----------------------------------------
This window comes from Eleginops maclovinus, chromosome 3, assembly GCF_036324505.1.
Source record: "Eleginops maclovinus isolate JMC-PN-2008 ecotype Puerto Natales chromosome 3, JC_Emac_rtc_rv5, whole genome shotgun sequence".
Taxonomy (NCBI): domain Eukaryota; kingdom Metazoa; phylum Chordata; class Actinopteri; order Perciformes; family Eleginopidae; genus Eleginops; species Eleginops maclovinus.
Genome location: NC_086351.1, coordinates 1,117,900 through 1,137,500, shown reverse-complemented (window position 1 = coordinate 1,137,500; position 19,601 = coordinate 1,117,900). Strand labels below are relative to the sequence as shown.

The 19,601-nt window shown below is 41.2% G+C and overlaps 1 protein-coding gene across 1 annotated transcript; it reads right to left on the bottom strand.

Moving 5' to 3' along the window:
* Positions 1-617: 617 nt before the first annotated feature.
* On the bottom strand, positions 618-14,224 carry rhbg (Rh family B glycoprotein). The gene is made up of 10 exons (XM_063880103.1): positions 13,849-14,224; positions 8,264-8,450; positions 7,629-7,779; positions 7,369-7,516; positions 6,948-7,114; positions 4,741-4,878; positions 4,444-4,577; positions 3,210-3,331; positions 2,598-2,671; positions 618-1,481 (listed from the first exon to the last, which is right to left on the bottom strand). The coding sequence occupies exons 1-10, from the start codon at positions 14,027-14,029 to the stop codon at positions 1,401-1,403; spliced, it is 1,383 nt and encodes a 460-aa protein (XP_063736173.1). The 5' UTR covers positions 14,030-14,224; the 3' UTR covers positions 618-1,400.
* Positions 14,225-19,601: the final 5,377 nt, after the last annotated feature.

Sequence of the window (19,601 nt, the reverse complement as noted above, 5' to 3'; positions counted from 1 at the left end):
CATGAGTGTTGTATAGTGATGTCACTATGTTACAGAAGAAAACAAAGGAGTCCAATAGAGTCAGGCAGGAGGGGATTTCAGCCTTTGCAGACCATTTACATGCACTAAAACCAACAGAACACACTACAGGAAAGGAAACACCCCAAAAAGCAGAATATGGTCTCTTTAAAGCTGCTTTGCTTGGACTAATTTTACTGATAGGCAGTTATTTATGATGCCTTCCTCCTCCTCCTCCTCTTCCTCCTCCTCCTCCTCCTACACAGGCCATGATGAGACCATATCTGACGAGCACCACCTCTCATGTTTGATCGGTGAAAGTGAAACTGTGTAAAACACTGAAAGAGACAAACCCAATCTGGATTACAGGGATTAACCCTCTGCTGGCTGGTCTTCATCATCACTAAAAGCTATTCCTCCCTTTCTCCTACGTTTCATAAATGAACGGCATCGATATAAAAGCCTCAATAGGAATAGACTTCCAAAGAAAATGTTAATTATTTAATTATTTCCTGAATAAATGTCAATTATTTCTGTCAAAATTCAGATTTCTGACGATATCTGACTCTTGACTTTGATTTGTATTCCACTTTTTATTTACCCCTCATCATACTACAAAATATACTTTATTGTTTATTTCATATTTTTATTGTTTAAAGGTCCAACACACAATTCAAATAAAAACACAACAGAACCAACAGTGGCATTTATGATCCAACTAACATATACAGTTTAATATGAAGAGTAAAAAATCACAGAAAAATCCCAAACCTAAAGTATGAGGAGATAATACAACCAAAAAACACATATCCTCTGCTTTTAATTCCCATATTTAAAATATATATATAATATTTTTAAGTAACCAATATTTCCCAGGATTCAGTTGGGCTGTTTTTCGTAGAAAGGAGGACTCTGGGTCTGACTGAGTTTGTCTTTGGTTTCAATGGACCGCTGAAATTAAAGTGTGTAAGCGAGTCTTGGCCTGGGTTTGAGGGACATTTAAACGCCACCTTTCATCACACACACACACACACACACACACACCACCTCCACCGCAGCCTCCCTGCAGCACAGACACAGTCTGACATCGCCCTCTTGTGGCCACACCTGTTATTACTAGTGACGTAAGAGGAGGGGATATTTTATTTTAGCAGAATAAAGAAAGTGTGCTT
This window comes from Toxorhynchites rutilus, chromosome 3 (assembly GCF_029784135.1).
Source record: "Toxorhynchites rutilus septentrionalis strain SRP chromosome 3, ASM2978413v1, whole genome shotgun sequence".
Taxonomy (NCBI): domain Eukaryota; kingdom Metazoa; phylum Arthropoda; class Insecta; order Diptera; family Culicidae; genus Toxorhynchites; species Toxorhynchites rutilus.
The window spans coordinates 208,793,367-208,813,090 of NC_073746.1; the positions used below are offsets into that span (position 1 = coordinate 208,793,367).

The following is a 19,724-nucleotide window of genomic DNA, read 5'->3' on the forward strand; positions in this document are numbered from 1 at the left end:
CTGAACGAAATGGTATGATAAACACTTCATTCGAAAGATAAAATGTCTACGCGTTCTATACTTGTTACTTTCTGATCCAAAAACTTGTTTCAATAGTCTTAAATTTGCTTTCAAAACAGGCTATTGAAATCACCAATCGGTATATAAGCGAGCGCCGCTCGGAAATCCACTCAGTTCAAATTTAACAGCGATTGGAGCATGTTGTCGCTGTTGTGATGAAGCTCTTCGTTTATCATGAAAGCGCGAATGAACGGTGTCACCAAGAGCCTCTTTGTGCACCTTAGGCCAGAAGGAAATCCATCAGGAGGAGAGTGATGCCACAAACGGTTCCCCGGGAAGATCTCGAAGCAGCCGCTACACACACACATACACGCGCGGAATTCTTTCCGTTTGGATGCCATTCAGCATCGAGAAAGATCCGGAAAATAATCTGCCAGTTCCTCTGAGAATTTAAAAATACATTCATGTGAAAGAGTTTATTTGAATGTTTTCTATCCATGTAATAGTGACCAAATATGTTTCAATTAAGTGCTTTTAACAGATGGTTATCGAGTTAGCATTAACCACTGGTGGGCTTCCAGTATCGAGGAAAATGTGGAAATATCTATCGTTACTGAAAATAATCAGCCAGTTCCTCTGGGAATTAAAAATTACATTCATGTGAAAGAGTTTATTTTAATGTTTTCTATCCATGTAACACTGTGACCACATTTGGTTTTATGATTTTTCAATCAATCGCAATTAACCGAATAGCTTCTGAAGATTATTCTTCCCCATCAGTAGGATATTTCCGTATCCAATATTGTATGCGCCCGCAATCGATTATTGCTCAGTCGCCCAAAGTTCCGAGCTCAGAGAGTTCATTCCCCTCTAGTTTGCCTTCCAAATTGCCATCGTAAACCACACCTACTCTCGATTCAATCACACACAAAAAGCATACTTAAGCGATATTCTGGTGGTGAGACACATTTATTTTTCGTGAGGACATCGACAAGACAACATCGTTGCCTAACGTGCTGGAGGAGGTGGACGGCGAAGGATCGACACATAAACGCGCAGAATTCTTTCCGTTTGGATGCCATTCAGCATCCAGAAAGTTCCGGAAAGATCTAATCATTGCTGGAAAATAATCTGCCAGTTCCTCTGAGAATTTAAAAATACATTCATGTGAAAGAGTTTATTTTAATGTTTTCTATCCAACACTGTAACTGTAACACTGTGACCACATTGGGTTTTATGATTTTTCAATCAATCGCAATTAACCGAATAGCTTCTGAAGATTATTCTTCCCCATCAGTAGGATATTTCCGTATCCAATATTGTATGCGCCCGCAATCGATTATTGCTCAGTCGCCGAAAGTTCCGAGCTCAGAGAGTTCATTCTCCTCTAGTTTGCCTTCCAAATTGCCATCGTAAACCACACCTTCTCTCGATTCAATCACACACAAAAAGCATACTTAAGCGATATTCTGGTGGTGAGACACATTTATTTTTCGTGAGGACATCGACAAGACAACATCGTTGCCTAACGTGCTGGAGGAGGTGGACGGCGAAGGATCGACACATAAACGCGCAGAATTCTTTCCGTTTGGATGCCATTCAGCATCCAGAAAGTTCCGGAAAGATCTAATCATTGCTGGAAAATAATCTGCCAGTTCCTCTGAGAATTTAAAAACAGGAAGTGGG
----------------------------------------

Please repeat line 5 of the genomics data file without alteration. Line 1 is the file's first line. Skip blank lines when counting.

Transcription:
The 19,601-nt window shown below is 41.2% G+C and overlaps 1 protein-coding gene across 1 annotated transcript; it reads right to left on the bottom strand.